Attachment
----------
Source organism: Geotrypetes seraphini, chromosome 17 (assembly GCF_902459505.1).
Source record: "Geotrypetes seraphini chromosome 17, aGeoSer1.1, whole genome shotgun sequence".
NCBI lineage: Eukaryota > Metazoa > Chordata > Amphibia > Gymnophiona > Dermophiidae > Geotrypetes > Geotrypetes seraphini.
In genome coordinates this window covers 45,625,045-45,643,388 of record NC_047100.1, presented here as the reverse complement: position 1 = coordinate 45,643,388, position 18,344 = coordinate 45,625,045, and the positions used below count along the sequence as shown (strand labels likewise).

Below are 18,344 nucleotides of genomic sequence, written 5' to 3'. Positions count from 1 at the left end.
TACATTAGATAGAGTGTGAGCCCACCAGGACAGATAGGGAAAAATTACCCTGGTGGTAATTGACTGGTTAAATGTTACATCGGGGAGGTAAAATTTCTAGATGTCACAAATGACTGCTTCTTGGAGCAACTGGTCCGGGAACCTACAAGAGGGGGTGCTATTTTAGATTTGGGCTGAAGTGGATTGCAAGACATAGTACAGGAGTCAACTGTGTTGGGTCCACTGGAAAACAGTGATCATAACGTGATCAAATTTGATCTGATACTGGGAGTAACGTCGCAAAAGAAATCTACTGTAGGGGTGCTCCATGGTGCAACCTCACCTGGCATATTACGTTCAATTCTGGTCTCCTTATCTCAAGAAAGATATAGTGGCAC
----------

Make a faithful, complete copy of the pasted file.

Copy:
Source organism: Geotrypetes seraphini, chromosome 17 (assembly GCF_902459505.1).
Source record: "Geotrypetes seraphini chromosome 17, aGeoSer1.1, whole genome shotgun sequence".
NCBI lineage: Eukaryota > Metazoa > Chordata > Amphibia > Gymnophiona > Dermophiidae > Geotrypetes > Geotrypetes seraphini.
In genome coordinates this window covers 45,625,045-45,643,388 of record NC_047100.1, presented here as the reverse complement: position 1 = coordinate 45,643,388, position 18,344 = coordinate 45,625,045, and the positions used below count along the sequence as shown (strand labels likewise).

Below are 18,344 nucleotides of genomic sequence, written 5' to 3'. Positions count from 1 at the left end.
TACATTAGATAGAGTGTGAGCCCACCAGGACAGATAGGGAAAAATTACCCTGGTGGTAATTGACTGGTTAAATGTTACATCGGGGAGGTAAAATTTCTAGATGTCACAAATGACTGCTTCTTGGAGCAACTGGTCCGGGAACCTACAAGAGGGGGTGCTATTTTAGATTTGGGCTGAAGTGGATTGCAAGACATAGTACAGGAGTCAACTGTGTTGGGTCCACTGGAAAACAGTGATCATAACGTGATCAAATTTGATCTGATACTGGGAGTAACGTCGCAAAAGAAATCTACTGTAGGGGTGCTCCATGGTGCAACCTCACCTGGCATATTACGTTCAATTCTGGTCTCCTTATCTCAAGAAAGATATAGTGGCAC